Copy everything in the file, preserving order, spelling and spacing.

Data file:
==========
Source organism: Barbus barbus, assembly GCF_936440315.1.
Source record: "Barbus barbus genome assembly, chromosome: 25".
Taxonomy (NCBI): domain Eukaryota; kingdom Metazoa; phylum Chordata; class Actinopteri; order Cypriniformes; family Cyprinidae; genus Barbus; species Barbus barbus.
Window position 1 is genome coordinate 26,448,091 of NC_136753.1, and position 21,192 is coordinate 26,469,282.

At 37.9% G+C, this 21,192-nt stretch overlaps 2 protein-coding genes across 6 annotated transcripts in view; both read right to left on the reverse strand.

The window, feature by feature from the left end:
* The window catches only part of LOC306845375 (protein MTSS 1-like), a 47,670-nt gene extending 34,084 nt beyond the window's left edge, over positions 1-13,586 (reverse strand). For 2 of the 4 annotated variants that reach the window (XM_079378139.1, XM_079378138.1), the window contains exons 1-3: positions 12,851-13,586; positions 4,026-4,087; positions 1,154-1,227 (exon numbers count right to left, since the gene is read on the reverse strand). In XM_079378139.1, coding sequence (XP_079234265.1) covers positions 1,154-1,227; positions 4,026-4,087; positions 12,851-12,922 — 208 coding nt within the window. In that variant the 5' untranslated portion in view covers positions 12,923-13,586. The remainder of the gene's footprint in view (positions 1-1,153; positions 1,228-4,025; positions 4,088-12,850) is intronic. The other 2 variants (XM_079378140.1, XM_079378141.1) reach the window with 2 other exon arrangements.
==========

Source organism: Barbus barbus, assembly GCF_936440315.1.
Source record: "Barbus barbus genome assembly, chromosome: 25".
Taxonomy (NCBI): domain Eukaryota; kingdom Metazoa; phylum Chordata; class Actinopteri; order Cypriniformes; family Cyprinidae; genus Barbus; species Barbus barbus.
Window position 1 is genome coordinate 26,448,091 of NC_136753.1, and position 21,192 is coordinate 26,469,282.

At 37.9% G+C, this 21,192-nt stretch overlaps 2 protein-coding genes across 6 annotated transcripts in view; both read right to left on the reverse strand.

The window, feature by feature from the left end:
* The window catches only part of LOC306845375 (protein MTSS 1-like), a 47,670-nt gene extending 34,084 nt beyond the window's left edge, over positions 1-13,586 (reverse strand). For 2 of the 4 annotated variants that reach the window (XM_079378139.1, XM_079378138.1), the window contains exons 1-3: positions 12,851-13,586; positions 4,026-4,087; positions 1,154-1,227 (exon numbers count right to left, since the gene is read on the reverse strand). In XM_079378139.1, coding sequence (XP_079234265.1) covers positions 1,154-1,227; positions 4,026-4,087; positions 12,851-12,922 — 208 coding nt within the window. In that variant the 5' untranslated portion in view covers positions 12,923-13,586. The remainder of the gene's footprint in view (positions 1-1,153; positions 1,228-4,025; positions 4,088-12,850) is intronic. The other 2 variants (XM_079378140.1, XM_079378141.1) reach the window with 2 other exon arrangements.